FRAMINGHAM (03/03/2000) - Definition
Due diligence is the process of examining the financial underpinnings of a corporation as one of the first steps in a pending merger, equity investment or large-scale IT purchase, with the goal of understanding the risks associated with the deal. Issues that could be reviewed include corporate capitalization, material agreements, litigation history, public filings, intellectual property and IT systems.
In this age of acquisitions, hardly a day goes by without an announcement of a merger, large or small. Yet many deals are based on big-picture assessments of value, without all the parties involved knowing all the details.
Quite often, a proposed merger or acquisition gets canned or valued down following conflicts over intellectual property rights, personnel, accounting discrepancies or incompatibilities in integrating information technology systems. The process of researching, understanding and, in some cases, avoiding these risks is known as due diligence.
"Due diligence is going in and digging a hole in the ground and seeing if there's oil, instead of taking someone's word on it," says Joseph Bankoff, a partner in the intellectual property and technology practice at law firm King & Spalding in Atlanta. "If you don't do a sufficient amount of due diligence, you don't really know what questions to ask."
In the case of a technology acquisition, a due diligence investigation should answer pertinent questions such as whether an application is too bulky to run on the mobile devices the marketing plan calls for or whether customers are right when they complain about a lack of scalability for a high-end system.
Due diligence entails taking all the "reasonable steps" to ensure that both buyer and seller get what they expect "and not a lot of other things that you did not count on or expect," Bankoff explains.
The process involves everything from reading the fine print in corporate legal and financial documents such as equity vesting plans and patents to interviewing customers, corporate officers and key developers. It helps to identify potential risks and red flags.
Greg Faragasso, an attorney at the Securities and Exchange Commission (SEC) in Washington, recommends examining public filings, especially the 8-K, which the SEC requires public companies to file when an auditor resigns. The document must state the reason for the departure. "The reason an auditor resigns is very often benign and due to legitimate disagreements," Faragasso says. "But an 8-K filed by auditors that quit could be interpreted as a red flag."
Increasingly, IT systems and professionals are playing a significant part in understanding the viability of a proposed merger or technology acquisition for two reasons: Incompatible systems often take considerable time and resources to integrate, and conflicting intellectual property rights can potentially curb a deal before it takes off.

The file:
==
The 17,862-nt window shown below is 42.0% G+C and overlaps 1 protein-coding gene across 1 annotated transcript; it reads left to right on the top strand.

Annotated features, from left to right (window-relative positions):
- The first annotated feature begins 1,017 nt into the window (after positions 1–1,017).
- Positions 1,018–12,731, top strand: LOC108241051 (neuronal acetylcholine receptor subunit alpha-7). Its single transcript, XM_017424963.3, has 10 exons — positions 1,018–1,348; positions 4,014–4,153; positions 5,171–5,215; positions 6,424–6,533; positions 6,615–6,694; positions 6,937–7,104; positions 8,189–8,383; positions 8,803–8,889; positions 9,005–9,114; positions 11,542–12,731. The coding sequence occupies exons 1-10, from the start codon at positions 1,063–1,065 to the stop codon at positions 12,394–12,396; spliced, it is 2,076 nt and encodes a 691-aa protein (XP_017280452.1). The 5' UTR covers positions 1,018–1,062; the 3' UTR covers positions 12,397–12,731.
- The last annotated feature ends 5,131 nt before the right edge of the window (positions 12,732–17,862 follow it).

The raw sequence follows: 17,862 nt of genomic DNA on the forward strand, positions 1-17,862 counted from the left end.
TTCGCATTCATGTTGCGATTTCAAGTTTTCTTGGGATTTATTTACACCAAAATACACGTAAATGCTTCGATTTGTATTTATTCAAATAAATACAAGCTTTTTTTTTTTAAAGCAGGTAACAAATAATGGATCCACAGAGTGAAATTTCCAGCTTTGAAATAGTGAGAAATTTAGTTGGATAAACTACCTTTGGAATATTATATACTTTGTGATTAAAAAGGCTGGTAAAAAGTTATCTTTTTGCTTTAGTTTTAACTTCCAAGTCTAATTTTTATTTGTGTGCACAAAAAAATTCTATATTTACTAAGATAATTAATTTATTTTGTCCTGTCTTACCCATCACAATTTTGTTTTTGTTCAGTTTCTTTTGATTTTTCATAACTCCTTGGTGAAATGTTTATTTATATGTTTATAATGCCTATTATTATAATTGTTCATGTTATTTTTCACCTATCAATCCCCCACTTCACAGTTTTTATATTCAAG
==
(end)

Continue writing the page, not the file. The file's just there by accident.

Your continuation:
According to John Haven Chapman, an attorney and general partner at Dignitas Partners LLC, a strategic venture-capital firm in New York, many deals hinge on intellectual property ownership and key IT personnel. "Who has the rights to the intellectual property in a spin-off situation or making sure the rights stay within a venture when an employee leaves" is critical, he says.
Every company handles intellectual property rights and patents differently, but for the most part, technology created by an employee during his tenure at a corporation belongs to the corporation, even though an individual's name appears on the patent.
San Francisco-based UCSF Stanford Health Care killed the 2-year-old proposed merger of four teaching hospitals partly because of IT integration concerns, auditors reported. In 1998, MedPartners Inc. in Birmingham, Ala., and PhyCor Inc. in Nashville halted a proposed $6 billion merger after discovering significant IT incompatibility issues.
"It's never as simple as it looks on paper," says analyst William Fiala at Edward Jones Co. in St. Louis. "There is a tendency to underestimate the complexity of integrating two systems or changing over to a new system entirely."
Fiala cites Tomahawk missile maker Raytheon Co. in Lexington, Mass., as one example of a company that underestimated IT integration's potential impact.
Last October, Raytheon officials stunned investors with much lower than expected earnings and pretax charges totaling $638 million. Part of the revenue shortfall stemmed from difficulties encountered in consolidating defense units from El Segundo, Calif.-based Hughes Electronics Corp. and Dallas-based Texas Instruments Inc.
"Raytheon had 45 general ledger systems after the acquisitions. They are now trying to get down below 30, but that's still a lot, and [it] will take them years to implement a new SAP [enterprise resource planning] system to simplify their accounting even more," says Fiala.
Warranties and assurances can be written into a merger document or software contract to protect those involved. For example, a potential buyer may discover problems in a technology under consideration after testing and interviewing customers during the due diligence process. As a result, the customer may withhold part of the purchase price in an escrow account until the bugs get fixed or custom code is written to solve the problem. If the problems aren't resolved in accordance with specifications, this reserve money could be used to address problems or be returned to the purchaser as a sort of rebate.
But many times, walking away from a deal is a better option than employing risk-shifting mechanisms.
"Deal paper will only protect you so far," Bankoff cautions. "In this economy, where the average life cycle of a product is only 18 months from launch to death, arguing about someone's warranty in court for five years is not productive."
Chapman concurs: "It's the kiss of death to make an improper acquisition or investment. Not only are you buying a dog, but the dog can kill your company."